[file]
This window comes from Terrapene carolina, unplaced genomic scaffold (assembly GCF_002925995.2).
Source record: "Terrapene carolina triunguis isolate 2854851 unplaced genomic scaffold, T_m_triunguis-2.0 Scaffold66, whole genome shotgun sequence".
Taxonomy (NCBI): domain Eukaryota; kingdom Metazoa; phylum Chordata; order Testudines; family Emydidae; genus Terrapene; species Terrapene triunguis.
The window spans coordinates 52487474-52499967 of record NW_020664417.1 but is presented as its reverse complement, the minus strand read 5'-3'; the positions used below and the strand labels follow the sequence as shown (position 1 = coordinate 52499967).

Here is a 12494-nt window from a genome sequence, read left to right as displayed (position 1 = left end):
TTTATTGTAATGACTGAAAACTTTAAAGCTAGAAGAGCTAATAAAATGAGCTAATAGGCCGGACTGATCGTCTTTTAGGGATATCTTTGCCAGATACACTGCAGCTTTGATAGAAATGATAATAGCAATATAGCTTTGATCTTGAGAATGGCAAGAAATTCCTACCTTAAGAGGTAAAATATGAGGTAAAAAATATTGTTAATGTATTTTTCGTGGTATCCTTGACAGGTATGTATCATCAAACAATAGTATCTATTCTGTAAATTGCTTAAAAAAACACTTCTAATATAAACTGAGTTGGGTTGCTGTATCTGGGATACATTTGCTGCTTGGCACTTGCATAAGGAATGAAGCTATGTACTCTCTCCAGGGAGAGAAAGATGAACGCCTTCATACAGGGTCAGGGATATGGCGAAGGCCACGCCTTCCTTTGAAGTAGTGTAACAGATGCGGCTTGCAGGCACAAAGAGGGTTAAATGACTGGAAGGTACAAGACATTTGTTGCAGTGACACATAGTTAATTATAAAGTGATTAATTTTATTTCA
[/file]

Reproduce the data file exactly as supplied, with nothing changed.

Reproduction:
This window comes from Terrapene carolina, unplaced genomic scaffold (assembly GCF_002925995.2).
Source record: "Terrapene carolina triunguis isolate 2854851 unplaced genomic scaffold, T_m_triunguis-2.0 Scaffold66, whole genome shotgun sequence".
Taxonomy (NCBI): domain Eukaryota; kingdom Metazoa; phylum Chordata; order Testudines; family Emydidae; genus Terrapene; species Terrapene triunguis.
The window spans coordinates 52487474-52499967 of record NW_020664417.1 but is presented as its reverse complement, the minus strand read 5'-3'; the positions used below and the strand labels follow the sequence as shown (position 1 = coordinate 52499967).

Here is a 12494-nt window from a genome sequence, read left to right as displayed (position 1 = left end):
TTTATTGTAATGACTGAAAACTTTAAAGCTAGAAGAGCTAATAAAATGAGCTAATAGGCCGGACTGATCGTCTTTTAGGGATATCTTTGCCAGATACACTGCAGCTTTGATAGAAATGATAATAGCAATATAGCTTTGATCTTGAGAATGGCAAGAAATTCCTACCTTAAGAGGTAAAATATGAGGTAAAAAATATTGTTAATGTATTTTTCGTGGTATCCTTGACAGGTATGTATCATCAAACAATAGTATCTATTCTGTAAATTGCTTAAAAAAACACTTCTAATATAAACTGAGTTGGGTTGCTGTATCTGGGATACATTTGCTGCTTGGCACTTGCATAAGGAATGAAGCTATGTACTCTCTCCAGGGAGAGAAAGATGAACGCCTTCATACAGGGTCAGGGATATGGCGAAGGCCACGCCTTCCTTTGAAGTAGTGTAACAGATGCGGCTTGCAGGCACAAAGAGGGTTAAATGACTGGAAGGTACAAGACATTTGTTGCAGTGACACATAGTTAATTATAAAGTGATTAATTTTATTTCA